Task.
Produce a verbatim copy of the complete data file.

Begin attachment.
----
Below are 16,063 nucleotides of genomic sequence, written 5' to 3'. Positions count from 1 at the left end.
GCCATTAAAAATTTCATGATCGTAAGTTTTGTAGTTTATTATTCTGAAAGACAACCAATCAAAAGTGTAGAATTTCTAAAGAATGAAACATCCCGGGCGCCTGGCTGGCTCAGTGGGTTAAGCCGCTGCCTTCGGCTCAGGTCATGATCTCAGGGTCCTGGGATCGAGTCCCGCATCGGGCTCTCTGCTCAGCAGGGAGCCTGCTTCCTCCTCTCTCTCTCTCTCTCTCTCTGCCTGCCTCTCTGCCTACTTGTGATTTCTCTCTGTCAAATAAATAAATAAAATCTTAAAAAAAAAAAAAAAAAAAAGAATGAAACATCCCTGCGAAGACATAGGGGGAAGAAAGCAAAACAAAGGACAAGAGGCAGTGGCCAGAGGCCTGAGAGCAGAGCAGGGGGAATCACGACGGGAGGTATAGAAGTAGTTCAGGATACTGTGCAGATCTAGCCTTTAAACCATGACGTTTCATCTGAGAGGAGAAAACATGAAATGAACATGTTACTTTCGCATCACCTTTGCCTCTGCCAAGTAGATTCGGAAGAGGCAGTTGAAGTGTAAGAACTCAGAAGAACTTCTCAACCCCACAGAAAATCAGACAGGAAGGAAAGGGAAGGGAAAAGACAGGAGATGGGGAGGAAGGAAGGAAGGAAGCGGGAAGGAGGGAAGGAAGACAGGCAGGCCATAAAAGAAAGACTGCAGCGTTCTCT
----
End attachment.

Below are 16,063 nucleotides of genomic sequence, written 5' to 3'. Positions count from 1 at the left end.
GCCATTAAAAATTTCATGATCGTAAGTTTTGTAGTTTATTATTCTGAAAGACAACCAATCAAAAGTGTAGAATTTCTAAAGAATGAAACATCCCGGGCGCCTGGCTGGCTCAGTGGGTTAAGCCGCTGCCTTCGGCTCAGGTCATGATCTCAGGGTCCTGGGATCGAGTCCCGCATCGGGCTCTCTGCTCAGCAGGGAGCCTGCTTCCTCCTCTCTCTCTCTCTCTCTCTCTGCCTGCCTCTCTGCCTACTTGTGATTTCTCTCTGTCAAATAAATAAATAAAATCTTAAAAAAAAAAAAAAAAAAAAGAATGAAACATCCCTGCGAAGACATAGGGGGAAGAAAGCAAAACAAAGGACAAGAGGCAGTGGCCAGAGGCCTGAGAGCAGAGCAGGGGGAATCACGACGGGAGGTATAGAAGTAGTTCAGGATACTGTGCAGATCTAGCCTTTAAACCATGACGTTTCATCTGAGAGGAGAAAACATGAAATGAACATGTTACTTTCGCATCACCTTTGCCTCTGCCAAGTAGATTCGGAAGAGGCAGTTGAAGTGTAAGAACTCAGAAGAACTTCTCAACCCCACAGAAAATCAGACAGGAAGGAAAGGGAAGGGAAAAGACAGGAGATGGGGAGGAAGGAAGGAAGGAAGCGGGAAGGAGGGAAGGAAGACAGGCAGGCCATAAAAGAAAGACTGCAGCGTTCTCT